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What attracts patients with diabetes to an internet support group? A 21-month longitudinal website study

Authors


John F. Zrebiec, M.S.W., Joslin Diabetes Center, 1 Joslin Place, Boston, MA 02215, USA. E-mail: john.zrebiec@joslin.harvard.edu

Abstract

SUMMARY

Aims  To establish and evaluate a web-based educational and emotional resource for patients with diabetes and their family members.

Methods  A total of 47 365 user visits over a 21-month period to three internet discussion groups about diabetes were tracked for user activity, characteristics and level of satisfaction.

Results  The primary domains of users were the US (70%) and Canada (4%). Of all users, 7.55% posted messages, while 92.45% read messages posted by others. The average length of use was 15 min 5 s. Forty-four per cent posted messages to the nutrition discussion, 38% posted messages to the motivational discussion, and 18% posted messages to the family discussion. The most common postings addressed nutrition (42%), the emotional impact of diabetes (18%), managing high or low blood glucose levels (10%), and complications (8%). Respondents to the satisfaction survey were 64% female, 43% were insulin and 37% non-insulin users. Eighty-four per cent were older than 30 years, 34% had recently diagnosed diabetes and 32% had diabetes > 10 years. Forty-three per cent visited more than three times. Seventy-nine per cent of all respondents rated participation in the chat as having a positive effect on coping with diabetes.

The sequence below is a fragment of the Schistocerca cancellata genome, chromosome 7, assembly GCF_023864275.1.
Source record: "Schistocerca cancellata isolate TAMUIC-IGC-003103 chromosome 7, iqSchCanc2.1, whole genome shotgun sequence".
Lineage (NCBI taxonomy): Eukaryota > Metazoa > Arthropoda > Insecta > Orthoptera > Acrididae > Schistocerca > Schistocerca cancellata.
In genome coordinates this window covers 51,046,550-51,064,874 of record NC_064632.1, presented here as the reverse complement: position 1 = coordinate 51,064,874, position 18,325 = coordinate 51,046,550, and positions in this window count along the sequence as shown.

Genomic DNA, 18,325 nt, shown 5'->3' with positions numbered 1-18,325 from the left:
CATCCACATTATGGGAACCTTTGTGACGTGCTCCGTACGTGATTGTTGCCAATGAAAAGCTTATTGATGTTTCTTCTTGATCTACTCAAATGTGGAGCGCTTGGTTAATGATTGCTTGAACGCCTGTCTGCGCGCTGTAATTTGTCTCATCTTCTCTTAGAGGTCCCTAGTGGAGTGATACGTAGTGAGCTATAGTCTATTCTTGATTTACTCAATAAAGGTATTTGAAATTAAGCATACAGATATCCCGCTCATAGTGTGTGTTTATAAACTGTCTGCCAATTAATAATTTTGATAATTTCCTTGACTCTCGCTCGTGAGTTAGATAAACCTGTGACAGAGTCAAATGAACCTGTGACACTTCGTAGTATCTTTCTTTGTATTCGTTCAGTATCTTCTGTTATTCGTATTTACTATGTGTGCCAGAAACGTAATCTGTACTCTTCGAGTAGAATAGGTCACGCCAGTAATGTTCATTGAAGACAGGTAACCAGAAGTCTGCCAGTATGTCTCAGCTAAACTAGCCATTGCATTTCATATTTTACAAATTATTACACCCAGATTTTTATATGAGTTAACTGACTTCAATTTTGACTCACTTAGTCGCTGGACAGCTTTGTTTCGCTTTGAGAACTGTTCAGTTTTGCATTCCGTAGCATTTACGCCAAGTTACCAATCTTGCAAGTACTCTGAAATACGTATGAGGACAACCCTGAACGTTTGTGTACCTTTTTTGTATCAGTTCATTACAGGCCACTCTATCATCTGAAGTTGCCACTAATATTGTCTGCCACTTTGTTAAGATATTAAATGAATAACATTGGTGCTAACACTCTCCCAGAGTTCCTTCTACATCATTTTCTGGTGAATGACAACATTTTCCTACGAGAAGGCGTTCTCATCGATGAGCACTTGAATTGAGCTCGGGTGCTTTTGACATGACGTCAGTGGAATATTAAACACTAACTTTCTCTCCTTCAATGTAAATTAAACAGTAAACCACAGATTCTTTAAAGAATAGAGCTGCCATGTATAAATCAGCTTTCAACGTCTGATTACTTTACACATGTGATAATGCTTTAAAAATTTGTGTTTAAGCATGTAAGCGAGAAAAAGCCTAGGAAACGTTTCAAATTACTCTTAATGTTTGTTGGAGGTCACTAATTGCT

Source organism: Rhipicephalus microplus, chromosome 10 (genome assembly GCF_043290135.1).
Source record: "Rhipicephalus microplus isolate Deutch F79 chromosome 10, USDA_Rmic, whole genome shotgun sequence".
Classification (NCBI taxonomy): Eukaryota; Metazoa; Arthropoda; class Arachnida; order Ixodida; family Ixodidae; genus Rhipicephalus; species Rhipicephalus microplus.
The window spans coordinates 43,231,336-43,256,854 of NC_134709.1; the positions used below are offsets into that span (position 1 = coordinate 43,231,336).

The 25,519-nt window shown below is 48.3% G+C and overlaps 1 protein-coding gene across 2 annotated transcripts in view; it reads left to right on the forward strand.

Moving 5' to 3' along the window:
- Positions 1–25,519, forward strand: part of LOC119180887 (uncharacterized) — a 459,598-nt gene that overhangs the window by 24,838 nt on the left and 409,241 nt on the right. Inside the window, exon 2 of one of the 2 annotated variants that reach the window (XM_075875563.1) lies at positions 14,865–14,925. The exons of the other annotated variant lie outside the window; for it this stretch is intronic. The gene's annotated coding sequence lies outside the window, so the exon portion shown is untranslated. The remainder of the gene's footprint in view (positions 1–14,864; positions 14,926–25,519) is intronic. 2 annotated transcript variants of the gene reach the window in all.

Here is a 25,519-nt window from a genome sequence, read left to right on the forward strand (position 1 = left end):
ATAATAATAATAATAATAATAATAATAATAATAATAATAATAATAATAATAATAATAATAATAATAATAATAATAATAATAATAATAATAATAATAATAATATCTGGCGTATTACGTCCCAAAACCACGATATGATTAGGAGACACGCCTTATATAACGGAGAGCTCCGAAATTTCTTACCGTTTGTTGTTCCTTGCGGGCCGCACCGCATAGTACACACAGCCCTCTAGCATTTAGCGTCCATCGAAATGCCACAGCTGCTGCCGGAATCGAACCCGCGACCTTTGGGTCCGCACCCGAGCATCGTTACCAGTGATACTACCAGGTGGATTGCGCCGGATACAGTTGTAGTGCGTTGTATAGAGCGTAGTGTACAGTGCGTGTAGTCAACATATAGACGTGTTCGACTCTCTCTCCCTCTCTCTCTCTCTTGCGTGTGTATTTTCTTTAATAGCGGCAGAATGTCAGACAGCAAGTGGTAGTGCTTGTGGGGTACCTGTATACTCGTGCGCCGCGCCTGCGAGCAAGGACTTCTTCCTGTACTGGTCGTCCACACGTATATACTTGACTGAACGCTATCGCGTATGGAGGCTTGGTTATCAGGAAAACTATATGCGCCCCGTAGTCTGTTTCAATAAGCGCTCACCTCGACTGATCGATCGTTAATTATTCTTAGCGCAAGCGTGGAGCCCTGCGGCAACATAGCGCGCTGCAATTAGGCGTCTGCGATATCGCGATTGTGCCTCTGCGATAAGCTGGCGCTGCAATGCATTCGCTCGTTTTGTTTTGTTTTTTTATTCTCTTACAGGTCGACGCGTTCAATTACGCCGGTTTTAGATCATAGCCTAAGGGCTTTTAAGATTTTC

Conclusions  A professionally moderated internet discussion group is actively visited by a broad base of patients and families, and appears to be a useful strategy for engaging patients with chronic disease for emotional support and information exchange.

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